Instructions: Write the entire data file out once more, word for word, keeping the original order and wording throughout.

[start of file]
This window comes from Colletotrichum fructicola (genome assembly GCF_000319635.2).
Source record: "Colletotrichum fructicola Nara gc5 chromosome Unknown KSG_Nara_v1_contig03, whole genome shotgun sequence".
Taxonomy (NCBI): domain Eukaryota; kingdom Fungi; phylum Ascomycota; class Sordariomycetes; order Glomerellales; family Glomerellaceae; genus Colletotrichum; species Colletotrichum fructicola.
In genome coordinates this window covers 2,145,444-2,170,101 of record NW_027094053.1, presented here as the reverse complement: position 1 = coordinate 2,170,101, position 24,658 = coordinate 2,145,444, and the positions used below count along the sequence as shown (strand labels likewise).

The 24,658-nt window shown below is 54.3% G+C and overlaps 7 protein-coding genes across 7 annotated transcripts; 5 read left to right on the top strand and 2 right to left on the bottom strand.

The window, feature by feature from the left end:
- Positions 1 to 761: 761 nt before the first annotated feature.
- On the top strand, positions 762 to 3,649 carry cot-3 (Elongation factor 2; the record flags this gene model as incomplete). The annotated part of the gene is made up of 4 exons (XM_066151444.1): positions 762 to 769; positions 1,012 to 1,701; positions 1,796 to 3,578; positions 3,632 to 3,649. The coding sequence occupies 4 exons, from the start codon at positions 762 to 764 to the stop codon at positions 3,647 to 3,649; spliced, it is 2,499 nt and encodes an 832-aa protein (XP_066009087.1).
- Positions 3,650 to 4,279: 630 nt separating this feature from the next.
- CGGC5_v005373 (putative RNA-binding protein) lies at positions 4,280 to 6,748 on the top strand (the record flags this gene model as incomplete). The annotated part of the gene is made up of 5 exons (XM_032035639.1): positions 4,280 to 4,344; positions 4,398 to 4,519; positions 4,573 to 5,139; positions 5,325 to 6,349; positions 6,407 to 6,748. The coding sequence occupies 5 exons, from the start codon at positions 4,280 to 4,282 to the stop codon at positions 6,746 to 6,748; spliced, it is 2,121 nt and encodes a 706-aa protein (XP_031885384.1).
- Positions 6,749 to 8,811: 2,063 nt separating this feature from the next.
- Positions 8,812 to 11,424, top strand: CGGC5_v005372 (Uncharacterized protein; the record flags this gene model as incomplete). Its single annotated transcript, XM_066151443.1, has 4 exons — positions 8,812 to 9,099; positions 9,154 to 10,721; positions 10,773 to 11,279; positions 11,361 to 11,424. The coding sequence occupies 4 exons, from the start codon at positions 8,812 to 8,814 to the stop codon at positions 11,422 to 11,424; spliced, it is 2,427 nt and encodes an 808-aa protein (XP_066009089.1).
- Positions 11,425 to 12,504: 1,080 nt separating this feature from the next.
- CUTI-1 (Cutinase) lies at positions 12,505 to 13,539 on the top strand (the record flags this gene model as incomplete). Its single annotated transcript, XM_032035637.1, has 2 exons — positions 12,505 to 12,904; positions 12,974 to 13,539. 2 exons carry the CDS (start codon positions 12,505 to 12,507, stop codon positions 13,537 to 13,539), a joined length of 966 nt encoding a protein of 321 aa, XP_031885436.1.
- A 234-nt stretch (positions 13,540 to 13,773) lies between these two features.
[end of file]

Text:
This window comes from Colletotrichum fructicola (genome assembly GCF_000319635.2).
Source record: "Colletotrichum fructicola Nara gc5 chromosome Unknown KSG_Nara_v1_contig03, whole genome shotgun sequence".
Taxonomy (NCBI): domain Eukaryota; kingdom Fungi; phylum Ascomycota; class Sordariomycetes; order Glomerellales; family Glomerellaceae; genus Colletotrichum; species Colletotrichum fructicola.
In genome coordinates this window covers 2,145,444-2,170,101 of record NW_027094053.1, presented here as the reverse complement: position 1 = coordinate 2,170,101, position 24,658 = coordinate 2,145,444, and the positions used below count along the sequence as shown (strand labels likewise).

The 24,658-nt window shown below is 54.3% G+C and overlaps 7 protein-coding genes across 7 annotated transcripts; 5 read left to right on the top strand and 2 right to left on the bottom strand.

The window, feature by feature from the left end:
- Positions 1 to 761: 761 nt before the first annotated feature.
- On the top strand, positions 762 to 3,649 carry cot-3 (Elongation factor 2; the record flags this gene model as incomplete). The annotated part of the gene is made up of 4 exons (XM_066151444.1): positions 762 to 769; positions 1,012 to 1,701; positions 1,796 to 3,578; positions 3,632 to 3,649. The coding sequence occupies 4 exons, from the start codon at positions 762 to 764 to the stop codon at positions 3,647 to 3,649; spliced, it is 2,499 nt and encodes an 832-aa protein (XP_066009087.1).
- Positions 3,650 to 4,279: 630 nt separating this feature from the next.
- CGGC5_v005373 (putative RNA-binding protein) lies at positions 4,280 to 6,748 on the top strand (the record flags this gene model as incomplete). The annotated part of the gene is made up of 5 exons (XM_032035639.1): positions 4,280 to 4,344; positions 4,398 to 4,519; positions 4,573 to 5,139; positions 5,325 to 6,349; positions 6,407 to 6,748. The coding sequence occupies 5 exons, from the start codon at positions 4,280 to 4,282 to the stop codon at positions 6,746 to 6,748; spliced, it is 2,121 nt and encodes a 706-aa protein (XP_031885384.1).
- Positions 6,749 to 8,811: 2,063 nt separating this feature from the next.
- Positions 8,812 to 11,424, top strand: CGGC5_v005372 (Uncharacterized protein; the record flags this gene model as incomplete). Its single annotated transcript, XM_066151443.1, has 4 exons — positions 8,812 to 9,099; positions 9,154 to 10,721; positions 10,773 to 11,279; positions 11,361 to 11,424. The coding sequence occupies 4 exons, from the start codon at positions 8,812 to 8,814 to the stop codon at positions 11,422 to 11,424; spliced, it is 2,427 nt and encodes an 808-aa protein (XP_066009089.1).
- Positions 11,425 to 12,504: 1,080 nt separating this feature from the next.
- CUTI-1 (Cutinase) lies at positions 12,505 to 13,539 on the top strand (the record flags this gene model as incomplete). Its single annotated transcript, XM_032035637.1, has 2 exons — positions 12,505 to 12,904; positions 12,974 to 13,539. 2 exons carry the CDS (start codon positions 12,505 to 12,507, stop codon positions 13,537 to 13,539), a joined length of 966 nt encoding a protein of 321 aa, XP_031885436.1.
- A 234-nt stretch (positions 13,540 to 13,773) lies between these two features.